2008 Atlantic hurricane season sets record

This image shows the tracks of hurricanes that occurred during the 2008 season.  Click for larger image.
This image shows the tracks of hurricanes that occurred during the 2008 season. Click for larger image.

Sunday, November 30th marks the close of the hurricane season and the National Oceanic and Atmospheric Administration says it was one for the record books.  The season marks one of the more active in the last 64 years overall and resulted in a record number of consecutive storms striking the United States.

According to Gerry Bell, Ph.D, the lead seasonal forecaster at NOAA, “This year’s hurricane season continues the current active hurricane era and is the tenth season to produce above-normal activity in the past 14 years.”  It is important to note however that comprehensive record keeping of hurricanes has only been occurring for the last 64 years so there is not a great deal of data to draw upon.

In all, a total of 16 named storms formed this season, eight of which were hurricanes.  Five of those were major hurricanes of category 3 strength or higher.  An average hurricane season has 11 named storms, six hurricanes and two major hurricanes.  In May at the start of the 2008 season, NOAA forecasters predicted 12 to 16 named storms and then in August upped their predictions to 14 to 18 named storms.  This represents the first time in recent years forecasters had accurately bracketed the number of storms.  In 2007 NOAA predicted 10 hurricanes and only six formed. The year prior, 2006, nine hurricanes were forecasted by NOAA but only five formed.  In 2005, the year Hurricane Katrina devastated New Orleans in the worst U.S. natural disaster, the forecasts underestimated storm activity.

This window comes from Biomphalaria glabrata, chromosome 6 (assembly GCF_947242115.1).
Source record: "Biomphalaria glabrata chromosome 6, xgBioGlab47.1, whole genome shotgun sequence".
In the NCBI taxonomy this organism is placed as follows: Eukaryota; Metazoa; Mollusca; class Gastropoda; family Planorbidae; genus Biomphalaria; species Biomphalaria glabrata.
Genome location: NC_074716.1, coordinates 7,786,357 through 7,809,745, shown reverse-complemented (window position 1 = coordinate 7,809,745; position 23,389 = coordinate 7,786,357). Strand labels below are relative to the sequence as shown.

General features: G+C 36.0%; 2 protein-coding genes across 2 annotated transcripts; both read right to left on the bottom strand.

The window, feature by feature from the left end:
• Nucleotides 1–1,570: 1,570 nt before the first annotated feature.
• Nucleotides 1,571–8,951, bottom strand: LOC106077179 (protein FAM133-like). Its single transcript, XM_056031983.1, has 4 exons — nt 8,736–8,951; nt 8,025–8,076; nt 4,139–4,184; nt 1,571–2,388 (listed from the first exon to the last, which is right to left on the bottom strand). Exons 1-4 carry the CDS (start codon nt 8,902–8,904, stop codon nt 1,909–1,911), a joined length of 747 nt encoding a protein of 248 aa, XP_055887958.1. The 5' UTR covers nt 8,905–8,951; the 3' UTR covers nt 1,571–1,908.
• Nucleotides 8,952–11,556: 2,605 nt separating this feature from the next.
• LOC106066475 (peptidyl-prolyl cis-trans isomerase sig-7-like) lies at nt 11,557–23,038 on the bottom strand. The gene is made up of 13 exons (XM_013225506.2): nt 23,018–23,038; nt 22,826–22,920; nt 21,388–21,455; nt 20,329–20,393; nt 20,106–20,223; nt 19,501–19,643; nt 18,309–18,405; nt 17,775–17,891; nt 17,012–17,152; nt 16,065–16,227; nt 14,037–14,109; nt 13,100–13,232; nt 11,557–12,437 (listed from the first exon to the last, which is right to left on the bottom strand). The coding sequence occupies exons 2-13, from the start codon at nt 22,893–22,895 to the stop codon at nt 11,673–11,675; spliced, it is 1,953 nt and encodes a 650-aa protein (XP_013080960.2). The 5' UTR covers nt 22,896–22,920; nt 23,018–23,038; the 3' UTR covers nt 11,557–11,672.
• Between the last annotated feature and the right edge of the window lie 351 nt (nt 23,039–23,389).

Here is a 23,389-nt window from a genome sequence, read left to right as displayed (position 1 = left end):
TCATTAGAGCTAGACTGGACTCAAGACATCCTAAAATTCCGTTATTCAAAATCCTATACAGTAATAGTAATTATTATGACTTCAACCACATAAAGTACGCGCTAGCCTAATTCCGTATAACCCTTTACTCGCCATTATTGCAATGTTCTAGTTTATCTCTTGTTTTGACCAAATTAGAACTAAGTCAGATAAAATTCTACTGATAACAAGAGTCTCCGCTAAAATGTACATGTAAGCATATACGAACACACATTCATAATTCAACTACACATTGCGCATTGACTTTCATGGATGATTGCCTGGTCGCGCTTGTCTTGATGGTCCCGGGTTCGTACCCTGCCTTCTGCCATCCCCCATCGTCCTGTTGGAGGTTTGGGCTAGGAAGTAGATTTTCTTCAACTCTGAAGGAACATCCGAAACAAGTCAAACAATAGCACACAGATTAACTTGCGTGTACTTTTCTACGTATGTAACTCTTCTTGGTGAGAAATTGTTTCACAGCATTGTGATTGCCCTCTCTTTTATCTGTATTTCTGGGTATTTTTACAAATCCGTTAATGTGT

2008 ties as the fourth most active season in terms of named storms (16) and major hurricanes (5).  It also tied as fifth most active in terms of hurricanes overall (8) since 1944. 

From NOAA, most notably:

For the first time on record, six consecutive tropical cyclones (Dolly, Edouard, Fay, Gustav, Hanna and Ike) made landfall on the U.S. mainland and a record three major hurricanes (Gustav, Ike and Paloma) struck Cuba. This is also the first Atlantic season to have a major hurricane (Category 3) form in five consecutive months (July: Bertha, August: Gustav, September: Ike, October: Omar, November: Paloma).

Bell attributes the active season to ongoing increased activity since 1995, lingering La Nina effects and warmer tropical Atlantic Ocean effects.

Here is a fascinating video from NOAA using satellite imagery of the entire hurricane season:

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